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  1. #1
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    When you're skiing, the person downhill has the right-of-way over anyone above him.

    Similarly, when driving, the person ahead has the right-of-way over anyone behind him...
    ... Unless the person behind happens to be in a separate lane...

    This is why the bike lane stripe can be so dangerous.
    When there is no stripe, the cyclist up ahead has the right-of-way.
    If there is an obstacle that causes the cyclist to suddenly swerve to avoid it, the motorist is clearly responsiible if he hits the cyclist.
    So, a motorist coming from behind must slow down and make sure he passes that cyclist carefully and safely.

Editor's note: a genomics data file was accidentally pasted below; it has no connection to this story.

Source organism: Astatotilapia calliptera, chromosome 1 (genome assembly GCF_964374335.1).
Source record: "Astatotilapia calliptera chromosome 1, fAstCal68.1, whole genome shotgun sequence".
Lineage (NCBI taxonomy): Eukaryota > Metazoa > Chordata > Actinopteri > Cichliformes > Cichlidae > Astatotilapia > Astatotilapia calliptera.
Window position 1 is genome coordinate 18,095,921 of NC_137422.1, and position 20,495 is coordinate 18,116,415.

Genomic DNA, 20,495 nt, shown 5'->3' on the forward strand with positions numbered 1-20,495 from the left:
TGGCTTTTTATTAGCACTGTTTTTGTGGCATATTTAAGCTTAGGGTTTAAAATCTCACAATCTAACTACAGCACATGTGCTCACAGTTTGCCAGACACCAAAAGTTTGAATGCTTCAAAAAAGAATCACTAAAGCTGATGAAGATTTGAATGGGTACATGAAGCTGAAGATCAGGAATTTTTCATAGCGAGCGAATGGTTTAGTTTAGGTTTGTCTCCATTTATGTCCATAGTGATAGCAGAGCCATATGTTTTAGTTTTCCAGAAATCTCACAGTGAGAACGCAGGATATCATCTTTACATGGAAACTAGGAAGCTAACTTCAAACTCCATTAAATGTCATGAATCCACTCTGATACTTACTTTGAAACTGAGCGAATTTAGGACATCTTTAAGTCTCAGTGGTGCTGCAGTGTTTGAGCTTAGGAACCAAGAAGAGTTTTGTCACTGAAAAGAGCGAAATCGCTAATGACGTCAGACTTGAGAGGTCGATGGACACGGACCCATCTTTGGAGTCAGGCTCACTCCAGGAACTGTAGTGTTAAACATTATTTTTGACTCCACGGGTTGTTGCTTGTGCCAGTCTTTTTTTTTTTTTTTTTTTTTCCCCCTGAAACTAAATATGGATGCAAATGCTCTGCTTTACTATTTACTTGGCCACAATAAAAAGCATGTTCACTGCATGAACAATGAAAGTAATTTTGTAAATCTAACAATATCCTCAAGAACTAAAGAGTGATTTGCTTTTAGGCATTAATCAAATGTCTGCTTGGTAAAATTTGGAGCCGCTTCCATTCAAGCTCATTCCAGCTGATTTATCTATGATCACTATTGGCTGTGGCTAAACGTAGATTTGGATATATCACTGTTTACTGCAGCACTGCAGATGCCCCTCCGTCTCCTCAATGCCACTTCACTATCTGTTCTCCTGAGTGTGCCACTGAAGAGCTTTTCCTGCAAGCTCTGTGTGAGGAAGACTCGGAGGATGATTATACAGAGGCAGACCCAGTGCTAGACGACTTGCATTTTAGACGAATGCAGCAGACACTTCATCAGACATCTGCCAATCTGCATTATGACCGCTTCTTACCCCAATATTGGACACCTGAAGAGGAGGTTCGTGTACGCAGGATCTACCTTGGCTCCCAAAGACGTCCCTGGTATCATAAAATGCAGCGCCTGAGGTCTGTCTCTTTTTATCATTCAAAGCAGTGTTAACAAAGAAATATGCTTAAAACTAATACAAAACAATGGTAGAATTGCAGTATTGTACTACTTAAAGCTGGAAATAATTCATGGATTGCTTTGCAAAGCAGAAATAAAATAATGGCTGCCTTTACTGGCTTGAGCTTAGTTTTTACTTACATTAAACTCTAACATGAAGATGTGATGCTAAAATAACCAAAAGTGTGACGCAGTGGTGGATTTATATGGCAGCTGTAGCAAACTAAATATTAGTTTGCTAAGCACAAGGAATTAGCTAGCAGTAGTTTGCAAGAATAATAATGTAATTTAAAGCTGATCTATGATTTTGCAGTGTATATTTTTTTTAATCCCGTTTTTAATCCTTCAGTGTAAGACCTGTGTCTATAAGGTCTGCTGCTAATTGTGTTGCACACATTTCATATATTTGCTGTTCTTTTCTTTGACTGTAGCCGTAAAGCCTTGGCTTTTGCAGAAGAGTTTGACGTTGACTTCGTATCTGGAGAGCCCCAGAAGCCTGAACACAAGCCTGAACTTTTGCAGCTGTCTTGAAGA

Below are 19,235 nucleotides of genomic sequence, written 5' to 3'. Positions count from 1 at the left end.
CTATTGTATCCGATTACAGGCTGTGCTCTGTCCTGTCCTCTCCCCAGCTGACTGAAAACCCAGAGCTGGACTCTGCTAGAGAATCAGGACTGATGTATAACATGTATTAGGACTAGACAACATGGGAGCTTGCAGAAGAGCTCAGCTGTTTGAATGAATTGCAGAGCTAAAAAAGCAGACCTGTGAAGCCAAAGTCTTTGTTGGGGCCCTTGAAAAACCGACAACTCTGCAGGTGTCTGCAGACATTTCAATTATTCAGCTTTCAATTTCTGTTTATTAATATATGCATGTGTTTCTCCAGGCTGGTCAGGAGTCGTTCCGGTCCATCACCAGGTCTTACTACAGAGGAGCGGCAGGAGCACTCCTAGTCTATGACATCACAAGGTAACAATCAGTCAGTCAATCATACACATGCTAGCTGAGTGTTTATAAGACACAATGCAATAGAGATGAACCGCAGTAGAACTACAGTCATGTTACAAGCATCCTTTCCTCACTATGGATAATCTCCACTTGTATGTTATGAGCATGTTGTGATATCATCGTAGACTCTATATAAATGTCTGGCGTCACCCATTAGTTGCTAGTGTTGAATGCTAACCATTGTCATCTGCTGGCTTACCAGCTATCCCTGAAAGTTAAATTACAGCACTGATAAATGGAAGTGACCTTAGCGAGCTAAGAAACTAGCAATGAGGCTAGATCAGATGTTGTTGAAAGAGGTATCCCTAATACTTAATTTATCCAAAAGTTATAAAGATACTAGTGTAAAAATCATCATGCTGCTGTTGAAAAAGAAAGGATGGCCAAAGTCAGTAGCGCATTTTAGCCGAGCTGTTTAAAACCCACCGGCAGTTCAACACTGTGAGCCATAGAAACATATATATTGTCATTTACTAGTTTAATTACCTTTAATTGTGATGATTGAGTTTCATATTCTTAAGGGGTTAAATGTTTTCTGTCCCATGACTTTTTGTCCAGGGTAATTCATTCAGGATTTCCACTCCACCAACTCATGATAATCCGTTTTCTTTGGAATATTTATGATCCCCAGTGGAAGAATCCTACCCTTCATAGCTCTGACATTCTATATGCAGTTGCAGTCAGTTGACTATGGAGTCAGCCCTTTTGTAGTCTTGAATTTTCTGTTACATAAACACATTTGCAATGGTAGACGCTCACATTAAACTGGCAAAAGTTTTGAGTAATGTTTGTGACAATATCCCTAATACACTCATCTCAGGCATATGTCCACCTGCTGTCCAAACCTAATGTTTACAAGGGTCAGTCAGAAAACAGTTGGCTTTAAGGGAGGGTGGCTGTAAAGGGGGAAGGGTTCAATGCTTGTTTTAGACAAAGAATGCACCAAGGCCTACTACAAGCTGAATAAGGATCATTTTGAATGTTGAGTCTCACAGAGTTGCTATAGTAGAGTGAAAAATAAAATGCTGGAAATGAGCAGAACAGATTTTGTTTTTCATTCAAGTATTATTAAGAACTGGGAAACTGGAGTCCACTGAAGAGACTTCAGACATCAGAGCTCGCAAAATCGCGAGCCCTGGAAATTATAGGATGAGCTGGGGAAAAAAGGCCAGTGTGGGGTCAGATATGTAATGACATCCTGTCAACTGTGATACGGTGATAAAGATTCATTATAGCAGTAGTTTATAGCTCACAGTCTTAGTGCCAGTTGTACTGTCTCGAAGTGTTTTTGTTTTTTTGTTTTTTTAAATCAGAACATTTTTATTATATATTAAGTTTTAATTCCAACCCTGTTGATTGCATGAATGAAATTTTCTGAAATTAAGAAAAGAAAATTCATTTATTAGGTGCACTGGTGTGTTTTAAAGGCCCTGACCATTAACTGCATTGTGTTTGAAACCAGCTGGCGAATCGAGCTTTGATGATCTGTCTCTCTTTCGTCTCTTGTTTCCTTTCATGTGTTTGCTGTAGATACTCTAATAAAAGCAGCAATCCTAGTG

This is natural and intuitive, and explains why motorists do actually usually slow down and safely pass a cyclist who may be riding in the same lane.

    Add a bike lane stripe and everything changes. All of a sudden the cyclist up ahead riding in the bike lane no longer has the right-of-way in the motorist's lane. The motorist legally, naturally and intuitively practically ignores the cyclist in the bike lane, just like he practically ignores any motor vehicles in an adjacent lane, and passes them as if they are not there. The motorist passing a cyclist in an adjacent bike lane typically does not slow down or adjust his lane position.

    Couple this with the behavior of most cyclists in bike lanes to hug the left edge of the bike lane. If there is an obstacle that causes the cyclist to suddently swerve to avoid, the motorist's responsibility to avoid hitting the cyclist is much less clear.

    Cyclists must swerve from time to time. Potholes, debris and obstacles happen. Bike lanes make that reality less safe.